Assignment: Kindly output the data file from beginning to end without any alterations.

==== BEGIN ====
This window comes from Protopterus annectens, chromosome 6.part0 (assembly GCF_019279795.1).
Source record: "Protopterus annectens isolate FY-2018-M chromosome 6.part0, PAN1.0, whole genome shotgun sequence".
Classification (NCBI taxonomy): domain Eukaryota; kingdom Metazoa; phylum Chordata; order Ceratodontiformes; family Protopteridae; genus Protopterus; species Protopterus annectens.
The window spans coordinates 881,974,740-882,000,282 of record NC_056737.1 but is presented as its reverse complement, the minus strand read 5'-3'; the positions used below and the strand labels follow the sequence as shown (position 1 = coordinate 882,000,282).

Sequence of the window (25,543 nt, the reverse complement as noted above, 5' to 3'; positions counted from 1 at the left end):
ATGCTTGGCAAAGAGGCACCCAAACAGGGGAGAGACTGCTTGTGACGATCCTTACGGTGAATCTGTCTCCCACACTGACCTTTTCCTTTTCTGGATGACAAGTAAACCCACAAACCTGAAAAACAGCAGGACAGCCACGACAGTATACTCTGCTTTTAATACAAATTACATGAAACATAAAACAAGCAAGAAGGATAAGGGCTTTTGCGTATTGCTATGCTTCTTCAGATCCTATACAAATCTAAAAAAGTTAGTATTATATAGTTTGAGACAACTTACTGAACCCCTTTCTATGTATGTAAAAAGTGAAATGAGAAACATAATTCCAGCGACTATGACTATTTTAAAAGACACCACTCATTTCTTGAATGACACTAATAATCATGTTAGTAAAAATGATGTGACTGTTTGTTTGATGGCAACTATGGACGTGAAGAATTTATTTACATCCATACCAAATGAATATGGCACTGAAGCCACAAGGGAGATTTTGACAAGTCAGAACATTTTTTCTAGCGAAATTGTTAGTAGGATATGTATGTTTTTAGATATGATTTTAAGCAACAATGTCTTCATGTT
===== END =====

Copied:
This window comes from Protopterus annectens, chromosome 6.part0 (assembly GCF_019279795.1).
Source record: "Protopterus annectens isolate FY-2018-M chromosome 6.part0, PAN1.0, whole genome shotgun sequence".
Classification (NCBI taxonomy): domain Eukaryota; kingdom Metazoa; phylum Chordata; order Ceratodontiformes; family Protopteridae; genus Protopterus; species Protopterus annectens.
The window spans coordinates 881,974,740-882,000,282 of record NC_056737.1 but is presented as its reverse complement, the minus strand read 5'-3'; the positions used below and the strand labels follow the sequence as shown (position 1 = coordinate 882,000,282).

Sequence of the window (25,543 nt, the reverse complement as noted above, 5' to 3'; positions counted from 1 at the left end):
ATGCTTGGCAAAGAGGCACCCAAACAGGGGAGAGACTGCTTGTGACGATCCTTACGGTGAATCTGTCTCCCACACTGACCTTTTCCTTTTCTGGATGACAAGTAAACCCACAAACCTGAAAAACAGCAGGACAGCCACGACAGTATACTCTGCTTTTAATACAAATTACATGAAACATAAAACAAGCAAGAAGGATAAGGGCTTTTGCGTATTGCTATGCTTCTTCAGATCCTATACAAATCTAAAAAAGTTAGTATTATATAGTTTGAGACAACTTACTGAACCCCTTTCTATGTATGTAAAAAGTGAAATGAGAAACATAATTCCAGCGACTATGACTATTTTAAAAGACACCACTCATTTCTTGAATGACACTAATAATCATGTTAGTAAAAATGATGTGACTGTTTGTTTGATGGCAACTATGGACGTGAAGAATTTATTTACATCCATACCAAATGAATATGGCACTGAAGCCACAAGGGAGATTTTGACAAGTCAGAACATTTTTTCTAGCGAAATTGTTAGTAGGATATGTATGTTTTTAGATATGATTTTAAGCAACAATGTCTTCATGTT